Thursday, December 8, 2011
The Drum and Monkey
Before I go on to describe its origins there was another "hole in the wall" at the second station, just off Young Street. It was in fact marked as such on the 1880 OS Map and I presume service was from the side of the old railway Refreshment Rooms.
The house at Number 44 Stratford Road was actually Number 1 Stratford Road until the 1890s when Cambridge and Windsor Streets were built and therefore on the edge of town. The additional building at the back seems to appear in the 1880s and was run by a man named Samuel Sinfield. Sinfield was a labourer in the 1881 census living at Number 3 Stratford Road, now Avenues, estate agents, but in 1881, the about 50 years old, he is recorded in this house as a Beer Seller. It is quite possible that after the other "hole in the wall" closed down Sinfield (or whoever built the house) saw an opportunity.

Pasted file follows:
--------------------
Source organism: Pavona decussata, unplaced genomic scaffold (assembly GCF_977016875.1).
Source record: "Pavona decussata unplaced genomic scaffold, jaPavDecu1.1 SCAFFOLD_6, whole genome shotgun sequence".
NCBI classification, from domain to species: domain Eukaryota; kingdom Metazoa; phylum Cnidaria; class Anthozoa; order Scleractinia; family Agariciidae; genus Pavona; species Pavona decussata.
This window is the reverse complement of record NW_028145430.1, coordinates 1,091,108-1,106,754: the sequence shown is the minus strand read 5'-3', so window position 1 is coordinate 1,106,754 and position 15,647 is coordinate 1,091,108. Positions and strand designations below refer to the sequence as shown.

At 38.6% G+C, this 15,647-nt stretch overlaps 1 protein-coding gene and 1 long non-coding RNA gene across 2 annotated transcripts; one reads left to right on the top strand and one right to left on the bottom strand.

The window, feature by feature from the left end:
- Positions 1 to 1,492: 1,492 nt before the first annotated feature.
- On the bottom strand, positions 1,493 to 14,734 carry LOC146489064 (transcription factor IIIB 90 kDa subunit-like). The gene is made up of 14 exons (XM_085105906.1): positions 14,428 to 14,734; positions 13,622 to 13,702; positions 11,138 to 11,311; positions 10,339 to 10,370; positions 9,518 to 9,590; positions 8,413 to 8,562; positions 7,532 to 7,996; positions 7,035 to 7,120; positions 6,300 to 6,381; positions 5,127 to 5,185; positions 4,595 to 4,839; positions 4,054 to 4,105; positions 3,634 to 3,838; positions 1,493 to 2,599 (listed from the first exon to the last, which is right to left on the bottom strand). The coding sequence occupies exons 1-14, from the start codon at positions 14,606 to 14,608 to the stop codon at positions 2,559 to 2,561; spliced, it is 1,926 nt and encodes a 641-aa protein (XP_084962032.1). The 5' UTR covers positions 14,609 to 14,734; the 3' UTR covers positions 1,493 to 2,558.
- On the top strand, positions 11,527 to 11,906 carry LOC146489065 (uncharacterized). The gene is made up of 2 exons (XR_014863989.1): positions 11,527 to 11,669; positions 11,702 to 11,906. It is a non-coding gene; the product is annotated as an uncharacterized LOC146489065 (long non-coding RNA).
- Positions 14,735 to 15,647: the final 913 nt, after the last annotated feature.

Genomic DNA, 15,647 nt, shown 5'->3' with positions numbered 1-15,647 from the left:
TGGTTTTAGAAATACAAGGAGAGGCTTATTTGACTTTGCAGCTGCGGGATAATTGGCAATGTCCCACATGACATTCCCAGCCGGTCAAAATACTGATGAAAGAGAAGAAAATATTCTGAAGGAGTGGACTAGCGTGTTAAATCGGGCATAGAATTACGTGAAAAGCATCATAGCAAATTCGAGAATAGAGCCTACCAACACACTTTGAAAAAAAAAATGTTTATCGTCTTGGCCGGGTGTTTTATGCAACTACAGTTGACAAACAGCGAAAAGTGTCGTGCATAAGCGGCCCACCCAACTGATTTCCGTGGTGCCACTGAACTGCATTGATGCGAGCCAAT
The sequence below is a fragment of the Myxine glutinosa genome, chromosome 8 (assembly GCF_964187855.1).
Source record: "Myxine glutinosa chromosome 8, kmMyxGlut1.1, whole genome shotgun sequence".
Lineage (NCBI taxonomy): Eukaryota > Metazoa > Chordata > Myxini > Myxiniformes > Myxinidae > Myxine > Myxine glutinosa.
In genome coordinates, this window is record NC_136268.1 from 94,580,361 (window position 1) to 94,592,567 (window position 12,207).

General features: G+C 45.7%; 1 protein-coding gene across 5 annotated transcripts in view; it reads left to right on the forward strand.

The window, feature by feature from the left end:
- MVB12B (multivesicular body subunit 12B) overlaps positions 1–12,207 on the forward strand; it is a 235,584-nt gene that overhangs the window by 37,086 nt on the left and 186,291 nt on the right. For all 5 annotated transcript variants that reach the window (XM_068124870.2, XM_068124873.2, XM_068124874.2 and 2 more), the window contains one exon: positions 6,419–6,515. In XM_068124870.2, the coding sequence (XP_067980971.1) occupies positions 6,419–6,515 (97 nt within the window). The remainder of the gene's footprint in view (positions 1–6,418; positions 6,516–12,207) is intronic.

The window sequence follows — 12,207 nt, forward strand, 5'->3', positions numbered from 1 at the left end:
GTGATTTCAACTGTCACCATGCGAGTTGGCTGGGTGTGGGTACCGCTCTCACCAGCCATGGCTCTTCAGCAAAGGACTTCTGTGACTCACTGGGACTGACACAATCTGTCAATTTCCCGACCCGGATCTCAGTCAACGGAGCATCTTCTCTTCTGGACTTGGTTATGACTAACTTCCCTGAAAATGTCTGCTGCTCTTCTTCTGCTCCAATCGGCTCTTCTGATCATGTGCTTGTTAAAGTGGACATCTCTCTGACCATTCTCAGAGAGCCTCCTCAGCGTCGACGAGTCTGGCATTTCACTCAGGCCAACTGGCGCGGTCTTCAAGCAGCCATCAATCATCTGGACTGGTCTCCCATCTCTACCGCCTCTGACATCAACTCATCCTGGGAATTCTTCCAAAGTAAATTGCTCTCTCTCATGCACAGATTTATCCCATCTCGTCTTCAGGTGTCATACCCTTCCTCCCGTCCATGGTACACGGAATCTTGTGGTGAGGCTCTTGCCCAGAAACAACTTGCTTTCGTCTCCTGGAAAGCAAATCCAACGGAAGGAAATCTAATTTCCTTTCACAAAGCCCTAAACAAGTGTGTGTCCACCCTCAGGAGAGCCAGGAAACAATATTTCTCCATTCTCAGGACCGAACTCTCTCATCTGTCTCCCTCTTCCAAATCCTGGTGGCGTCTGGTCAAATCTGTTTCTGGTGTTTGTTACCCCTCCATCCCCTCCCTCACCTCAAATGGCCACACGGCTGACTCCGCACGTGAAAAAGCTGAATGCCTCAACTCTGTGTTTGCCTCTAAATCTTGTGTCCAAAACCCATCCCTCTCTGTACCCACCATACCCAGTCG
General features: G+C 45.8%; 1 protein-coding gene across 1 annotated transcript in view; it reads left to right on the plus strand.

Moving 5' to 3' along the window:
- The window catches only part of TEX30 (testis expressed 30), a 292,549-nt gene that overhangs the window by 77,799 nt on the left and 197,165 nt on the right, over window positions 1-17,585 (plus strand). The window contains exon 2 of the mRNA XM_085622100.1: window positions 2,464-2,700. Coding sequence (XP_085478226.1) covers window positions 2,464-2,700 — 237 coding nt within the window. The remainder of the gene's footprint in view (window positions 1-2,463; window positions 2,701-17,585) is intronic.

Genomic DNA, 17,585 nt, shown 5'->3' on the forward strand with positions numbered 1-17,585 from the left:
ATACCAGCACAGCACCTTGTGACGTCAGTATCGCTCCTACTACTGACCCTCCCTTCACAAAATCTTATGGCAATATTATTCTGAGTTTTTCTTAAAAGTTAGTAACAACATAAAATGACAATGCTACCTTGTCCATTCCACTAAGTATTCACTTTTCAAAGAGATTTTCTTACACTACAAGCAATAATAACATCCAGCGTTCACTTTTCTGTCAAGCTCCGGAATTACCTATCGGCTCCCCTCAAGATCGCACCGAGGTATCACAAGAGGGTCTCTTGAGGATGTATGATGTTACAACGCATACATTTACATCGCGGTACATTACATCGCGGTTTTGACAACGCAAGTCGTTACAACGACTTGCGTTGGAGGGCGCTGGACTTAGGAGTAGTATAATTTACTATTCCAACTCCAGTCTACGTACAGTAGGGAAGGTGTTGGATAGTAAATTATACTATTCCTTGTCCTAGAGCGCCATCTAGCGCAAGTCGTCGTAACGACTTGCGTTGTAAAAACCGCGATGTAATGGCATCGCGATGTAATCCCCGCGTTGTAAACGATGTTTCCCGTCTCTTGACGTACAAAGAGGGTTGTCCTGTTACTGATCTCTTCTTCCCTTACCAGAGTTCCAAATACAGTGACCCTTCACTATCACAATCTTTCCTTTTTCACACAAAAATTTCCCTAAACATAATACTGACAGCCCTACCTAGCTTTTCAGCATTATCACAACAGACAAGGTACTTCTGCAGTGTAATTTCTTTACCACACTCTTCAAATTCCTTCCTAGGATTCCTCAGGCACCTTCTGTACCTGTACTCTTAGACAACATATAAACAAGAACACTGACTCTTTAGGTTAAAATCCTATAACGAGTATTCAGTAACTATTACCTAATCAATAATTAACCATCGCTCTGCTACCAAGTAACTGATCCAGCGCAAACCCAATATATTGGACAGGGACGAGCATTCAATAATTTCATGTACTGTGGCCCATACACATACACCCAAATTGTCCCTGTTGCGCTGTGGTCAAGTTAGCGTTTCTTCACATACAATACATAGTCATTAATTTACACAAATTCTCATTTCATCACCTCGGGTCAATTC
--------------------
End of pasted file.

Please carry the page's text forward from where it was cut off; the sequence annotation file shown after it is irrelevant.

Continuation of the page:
In the 1950s, when I remember the place, it was possible to take along a jug to be filled with draught beer. They also sold bottled beer, cider, various bottles of pop - including something called "dandelion and burdock", cheap "Emu" sherry and cheap "Ruby" port. If you wanted anything more sophisticated you had to go to the Victoira Wine shop on the corner of Church St and Cambridge st opposite the library.
The origin of the name "Drum and Monkey" is completely obscure. There are lots of Drum and Monkeys across the land and there are various explanations of the origin of the name, none of them completely convincing. The name itself probably came to England in Victorian times when soldiers returning from overseas duty might bring back a tame monkey who could beat a drum. At one time this might have been a feature (albeit an annoying one) for some pubs. Why this should have been applied to this hole in the wall may never be known. It might have been first applied as a joke and then the name just stuck.